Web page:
Ashley Jablow September 29, 2016

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At vizzuality, we believe that the people who use the technology we design and develop deserve a voice in what gets built, which is why we spend so much time learning about people’s real experiences and asking users for feedback.

As Vice President of Development and Impact at vizzuality, I help connect-the-dots between our environmental and social impact clients and our project teams who design and develop engaging digital tools that tell stories through data. One of these dots – in fact, the one I care about the most – is making sure that what we build for our clients is not just what our clients want, but something that our clients’ intended audiences will actually use and enjoy.

When I think about feedback, my mind often goes to something like an ‘after action review’ – what did we do, what worked or didn’t, and what did we learn? But in order to design and develop something that actually resonates with the right community in the right way, we must be willing to collect and act on feedback from our users, stakeholders and partners from the very beginning. Sounds easy enough, but the reality is that asking for feedback can often be scary or even paralyzing – especially in the beginning of a project when pieces of our work can feel nebulous, unstable, or high-stakes, and we want to get things just right.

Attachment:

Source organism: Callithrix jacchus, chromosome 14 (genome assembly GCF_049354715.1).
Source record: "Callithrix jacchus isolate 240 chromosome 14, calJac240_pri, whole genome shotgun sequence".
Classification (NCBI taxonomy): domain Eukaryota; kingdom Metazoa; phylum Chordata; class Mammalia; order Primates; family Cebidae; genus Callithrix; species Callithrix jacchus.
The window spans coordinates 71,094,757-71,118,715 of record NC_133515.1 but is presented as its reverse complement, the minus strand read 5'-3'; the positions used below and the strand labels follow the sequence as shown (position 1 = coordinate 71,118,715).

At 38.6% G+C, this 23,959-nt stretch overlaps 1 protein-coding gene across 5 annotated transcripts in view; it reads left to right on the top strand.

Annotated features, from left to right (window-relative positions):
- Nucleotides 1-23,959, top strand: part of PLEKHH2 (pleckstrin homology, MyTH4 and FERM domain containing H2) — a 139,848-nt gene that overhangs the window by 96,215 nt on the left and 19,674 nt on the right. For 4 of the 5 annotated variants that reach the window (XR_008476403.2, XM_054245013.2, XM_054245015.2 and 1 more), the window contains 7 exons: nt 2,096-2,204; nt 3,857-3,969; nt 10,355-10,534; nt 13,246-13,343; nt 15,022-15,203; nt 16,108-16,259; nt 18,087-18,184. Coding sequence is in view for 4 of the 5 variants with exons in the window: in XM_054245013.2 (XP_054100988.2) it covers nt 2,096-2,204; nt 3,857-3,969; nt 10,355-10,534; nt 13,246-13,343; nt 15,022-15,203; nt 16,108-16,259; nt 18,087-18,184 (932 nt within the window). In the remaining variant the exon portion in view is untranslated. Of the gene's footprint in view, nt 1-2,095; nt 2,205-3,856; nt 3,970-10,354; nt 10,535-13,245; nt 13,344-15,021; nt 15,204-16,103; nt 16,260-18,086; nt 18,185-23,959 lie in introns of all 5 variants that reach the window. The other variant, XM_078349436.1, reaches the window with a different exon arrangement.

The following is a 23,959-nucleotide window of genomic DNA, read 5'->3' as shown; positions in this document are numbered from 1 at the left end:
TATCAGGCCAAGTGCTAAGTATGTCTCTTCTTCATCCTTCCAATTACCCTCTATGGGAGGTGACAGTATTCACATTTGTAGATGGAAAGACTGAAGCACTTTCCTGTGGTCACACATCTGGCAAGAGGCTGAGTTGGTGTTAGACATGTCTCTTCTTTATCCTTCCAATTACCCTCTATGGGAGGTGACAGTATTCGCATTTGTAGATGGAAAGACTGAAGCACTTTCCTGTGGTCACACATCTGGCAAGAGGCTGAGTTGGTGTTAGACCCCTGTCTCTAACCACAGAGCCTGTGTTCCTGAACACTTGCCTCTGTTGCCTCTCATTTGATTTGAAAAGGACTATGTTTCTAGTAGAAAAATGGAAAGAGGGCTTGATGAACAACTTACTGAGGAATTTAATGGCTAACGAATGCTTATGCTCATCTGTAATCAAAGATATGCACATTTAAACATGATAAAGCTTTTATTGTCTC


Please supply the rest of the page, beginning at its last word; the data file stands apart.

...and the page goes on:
With this in mind, here are my three easy tips for incorporating feedback into your project design and development from the very beginning:

1. Know who you’re designing for (hint: it’s almost always not you)
One of my favorite adages from my time at IDEO was ‘Don’t jump to ideas.’ For a firm with a well-known reputation for creative idea generation, IDEO actually has a particularly strong commitment to not jumping straight into ideas, but rather starting first with inquiry, inspiration, observation, and asking questions of the people they intend to reach through their designs.